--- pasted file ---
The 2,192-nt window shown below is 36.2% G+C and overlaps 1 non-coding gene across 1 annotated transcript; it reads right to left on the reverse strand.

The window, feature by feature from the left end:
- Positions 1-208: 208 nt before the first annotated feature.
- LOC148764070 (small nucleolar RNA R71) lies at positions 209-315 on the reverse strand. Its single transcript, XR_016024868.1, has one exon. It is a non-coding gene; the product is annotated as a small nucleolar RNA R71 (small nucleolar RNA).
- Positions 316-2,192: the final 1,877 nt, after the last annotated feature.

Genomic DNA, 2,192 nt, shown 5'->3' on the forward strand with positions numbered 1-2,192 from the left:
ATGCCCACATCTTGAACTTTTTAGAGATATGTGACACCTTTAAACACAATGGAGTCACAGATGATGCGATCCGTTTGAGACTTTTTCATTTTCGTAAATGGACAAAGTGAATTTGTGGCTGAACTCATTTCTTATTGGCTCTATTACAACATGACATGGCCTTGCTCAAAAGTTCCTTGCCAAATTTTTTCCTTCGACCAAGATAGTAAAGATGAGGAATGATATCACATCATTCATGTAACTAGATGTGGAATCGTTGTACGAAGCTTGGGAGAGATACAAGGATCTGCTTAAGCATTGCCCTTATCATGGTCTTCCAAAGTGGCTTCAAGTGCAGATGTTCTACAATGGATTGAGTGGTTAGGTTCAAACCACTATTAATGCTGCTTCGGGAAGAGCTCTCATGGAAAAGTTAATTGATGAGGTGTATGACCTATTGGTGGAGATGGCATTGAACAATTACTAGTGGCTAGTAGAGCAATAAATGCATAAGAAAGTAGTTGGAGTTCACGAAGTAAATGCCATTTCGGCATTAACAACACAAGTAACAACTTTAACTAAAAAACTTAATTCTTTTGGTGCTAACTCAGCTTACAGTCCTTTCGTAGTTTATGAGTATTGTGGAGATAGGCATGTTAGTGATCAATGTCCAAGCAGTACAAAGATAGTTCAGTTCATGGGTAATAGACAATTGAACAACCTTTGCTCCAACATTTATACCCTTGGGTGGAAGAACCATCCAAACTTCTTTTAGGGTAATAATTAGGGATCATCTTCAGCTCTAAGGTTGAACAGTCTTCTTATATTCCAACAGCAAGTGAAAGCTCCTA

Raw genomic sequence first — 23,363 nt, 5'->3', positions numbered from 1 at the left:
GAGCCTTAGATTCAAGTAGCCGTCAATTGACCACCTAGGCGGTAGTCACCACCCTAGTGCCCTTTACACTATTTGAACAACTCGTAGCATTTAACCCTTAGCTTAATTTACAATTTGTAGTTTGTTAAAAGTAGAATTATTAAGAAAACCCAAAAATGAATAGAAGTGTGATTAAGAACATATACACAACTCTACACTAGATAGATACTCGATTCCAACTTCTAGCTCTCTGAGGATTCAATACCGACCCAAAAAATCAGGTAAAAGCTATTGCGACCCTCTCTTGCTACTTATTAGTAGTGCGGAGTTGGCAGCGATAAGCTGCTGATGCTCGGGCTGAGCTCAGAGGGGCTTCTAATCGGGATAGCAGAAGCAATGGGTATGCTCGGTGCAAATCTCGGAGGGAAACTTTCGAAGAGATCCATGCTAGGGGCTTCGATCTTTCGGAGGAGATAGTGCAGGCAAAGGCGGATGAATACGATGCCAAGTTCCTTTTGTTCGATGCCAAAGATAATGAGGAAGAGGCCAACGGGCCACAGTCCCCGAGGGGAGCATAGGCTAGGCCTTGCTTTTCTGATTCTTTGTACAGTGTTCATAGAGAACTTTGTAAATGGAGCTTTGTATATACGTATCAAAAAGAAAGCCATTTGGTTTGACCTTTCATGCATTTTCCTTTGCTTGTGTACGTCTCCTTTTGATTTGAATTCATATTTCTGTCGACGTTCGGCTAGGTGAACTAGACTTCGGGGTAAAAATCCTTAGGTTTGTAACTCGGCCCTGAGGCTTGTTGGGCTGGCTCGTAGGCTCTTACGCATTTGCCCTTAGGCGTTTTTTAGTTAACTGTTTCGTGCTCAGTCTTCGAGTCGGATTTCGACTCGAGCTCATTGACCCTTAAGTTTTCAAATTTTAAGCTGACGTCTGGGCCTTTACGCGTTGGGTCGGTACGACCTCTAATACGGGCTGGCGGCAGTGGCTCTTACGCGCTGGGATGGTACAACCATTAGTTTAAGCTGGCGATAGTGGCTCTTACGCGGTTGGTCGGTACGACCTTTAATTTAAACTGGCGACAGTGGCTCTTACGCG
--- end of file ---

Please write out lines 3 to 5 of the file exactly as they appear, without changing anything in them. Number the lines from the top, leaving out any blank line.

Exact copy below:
- Positions 1-208: 208 nt before the first annotated feature.
- LOC148764070 (small nucleolar RNA R71) lies at positions 209-315 on the reverse strand. Its single transcript, XR_016024868.1, has one exon. It is a non-coding gene; the product is annotated as a small nucleolar RNA R71 (small nucleolar RNA).
- Positions 316-2,192: the final 1,877 nt, after the last annotated feature.